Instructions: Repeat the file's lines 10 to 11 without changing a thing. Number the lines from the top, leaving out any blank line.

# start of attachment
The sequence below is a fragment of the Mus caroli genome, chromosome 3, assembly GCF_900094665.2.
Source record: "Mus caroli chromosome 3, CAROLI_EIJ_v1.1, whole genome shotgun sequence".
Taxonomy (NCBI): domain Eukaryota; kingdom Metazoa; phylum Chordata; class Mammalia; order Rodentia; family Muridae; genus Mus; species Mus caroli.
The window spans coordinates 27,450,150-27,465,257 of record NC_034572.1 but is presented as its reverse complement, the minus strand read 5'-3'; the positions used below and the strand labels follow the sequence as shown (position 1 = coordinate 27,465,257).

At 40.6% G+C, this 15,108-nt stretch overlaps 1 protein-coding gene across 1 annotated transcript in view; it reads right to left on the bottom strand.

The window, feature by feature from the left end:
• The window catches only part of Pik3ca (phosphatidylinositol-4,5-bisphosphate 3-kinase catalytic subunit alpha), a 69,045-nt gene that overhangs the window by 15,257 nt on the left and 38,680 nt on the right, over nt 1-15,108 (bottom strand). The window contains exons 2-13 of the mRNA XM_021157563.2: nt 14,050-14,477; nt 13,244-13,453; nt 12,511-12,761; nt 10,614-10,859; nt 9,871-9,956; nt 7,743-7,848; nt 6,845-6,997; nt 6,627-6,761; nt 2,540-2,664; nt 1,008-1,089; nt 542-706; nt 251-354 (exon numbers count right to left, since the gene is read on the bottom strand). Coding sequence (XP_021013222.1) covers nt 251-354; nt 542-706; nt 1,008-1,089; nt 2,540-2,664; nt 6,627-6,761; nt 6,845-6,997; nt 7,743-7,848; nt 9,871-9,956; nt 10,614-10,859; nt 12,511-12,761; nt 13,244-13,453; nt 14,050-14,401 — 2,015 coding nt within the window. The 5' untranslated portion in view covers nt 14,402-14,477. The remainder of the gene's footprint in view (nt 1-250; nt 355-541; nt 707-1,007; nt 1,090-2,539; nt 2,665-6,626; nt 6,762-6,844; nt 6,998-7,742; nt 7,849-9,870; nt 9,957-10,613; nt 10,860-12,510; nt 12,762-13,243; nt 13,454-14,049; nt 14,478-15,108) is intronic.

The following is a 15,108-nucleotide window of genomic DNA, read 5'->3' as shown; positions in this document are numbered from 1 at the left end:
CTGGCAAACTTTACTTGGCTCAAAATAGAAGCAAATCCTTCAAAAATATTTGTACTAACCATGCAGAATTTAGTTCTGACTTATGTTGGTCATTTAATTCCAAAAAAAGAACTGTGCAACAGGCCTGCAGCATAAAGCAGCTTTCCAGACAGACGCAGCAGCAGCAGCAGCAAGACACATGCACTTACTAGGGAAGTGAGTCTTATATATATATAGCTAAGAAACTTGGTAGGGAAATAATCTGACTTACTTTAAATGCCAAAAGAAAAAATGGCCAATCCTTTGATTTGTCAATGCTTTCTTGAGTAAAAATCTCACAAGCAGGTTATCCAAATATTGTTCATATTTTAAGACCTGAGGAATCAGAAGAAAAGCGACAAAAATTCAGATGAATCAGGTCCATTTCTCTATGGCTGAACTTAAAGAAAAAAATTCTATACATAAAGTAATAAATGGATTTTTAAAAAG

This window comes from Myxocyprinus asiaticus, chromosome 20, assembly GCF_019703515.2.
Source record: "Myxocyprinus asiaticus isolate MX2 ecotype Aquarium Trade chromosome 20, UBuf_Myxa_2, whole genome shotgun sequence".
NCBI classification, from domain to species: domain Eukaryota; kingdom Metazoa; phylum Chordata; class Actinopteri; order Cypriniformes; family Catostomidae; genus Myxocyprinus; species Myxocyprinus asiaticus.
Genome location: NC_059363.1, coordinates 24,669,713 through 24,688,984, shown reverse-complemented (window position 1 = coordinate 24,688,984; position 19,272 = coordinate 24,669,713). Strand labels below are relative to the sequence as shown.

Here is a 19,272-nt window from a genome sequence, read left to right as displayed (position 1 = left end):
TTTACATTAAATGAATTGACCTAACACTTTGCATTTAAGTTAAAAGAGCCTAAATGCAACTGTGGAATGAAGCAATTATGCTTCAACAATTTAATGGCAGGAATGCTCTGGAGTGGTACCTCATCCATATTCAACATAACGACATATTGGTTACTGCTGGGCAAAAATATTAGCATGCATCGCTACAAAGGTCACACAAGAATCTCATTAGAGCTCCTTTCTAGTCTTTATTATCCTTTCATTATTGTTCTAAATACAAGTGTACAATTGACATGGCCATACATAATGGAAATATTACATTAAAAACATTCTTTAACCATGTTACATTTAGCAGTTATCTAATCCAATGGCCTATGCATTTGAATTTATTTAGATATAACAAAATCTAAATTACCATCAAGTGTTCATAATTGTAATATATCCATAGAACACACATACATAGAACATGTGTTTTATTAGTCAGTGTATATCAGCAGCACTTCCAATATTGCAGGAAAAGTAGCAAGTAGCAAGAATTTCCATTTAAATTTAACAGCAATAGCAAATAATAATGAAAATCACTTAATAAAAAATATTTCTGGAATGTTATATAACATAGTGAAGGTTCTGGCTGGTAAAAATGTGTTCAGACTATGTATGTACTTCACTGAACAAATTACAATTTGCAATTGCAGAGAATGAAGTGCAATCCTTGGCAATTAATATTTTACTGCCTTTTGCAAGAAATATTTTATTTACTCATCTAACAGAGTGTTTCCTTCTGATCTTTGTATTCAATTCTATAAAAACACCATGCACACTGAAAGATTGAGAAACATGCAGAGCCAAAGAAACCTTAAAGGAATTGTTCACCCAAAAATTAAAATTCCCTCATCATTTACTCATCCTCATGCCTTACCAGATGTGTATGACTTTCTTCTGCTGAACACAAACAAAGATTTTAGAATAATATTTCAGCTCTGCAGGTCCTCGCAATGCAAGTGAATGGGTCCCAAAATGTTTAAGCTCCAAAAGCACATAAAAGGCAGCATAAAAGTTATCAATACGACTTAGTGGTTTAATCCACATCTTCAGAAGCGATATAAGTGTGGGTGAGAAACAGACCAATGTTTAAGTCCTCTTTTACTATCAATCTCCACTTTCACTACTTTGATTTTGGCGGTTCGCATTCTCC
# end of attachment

This window comes from Myxocyprinus asiaticus, chromosome 20, assembly GCF_019703515.2.
Source record: "Myxocyprinus asiaticus isolate MX2 ecotype Aquarium Trade chromosome 20, UBuf_Myxa_2, whole genome shotgun sequence".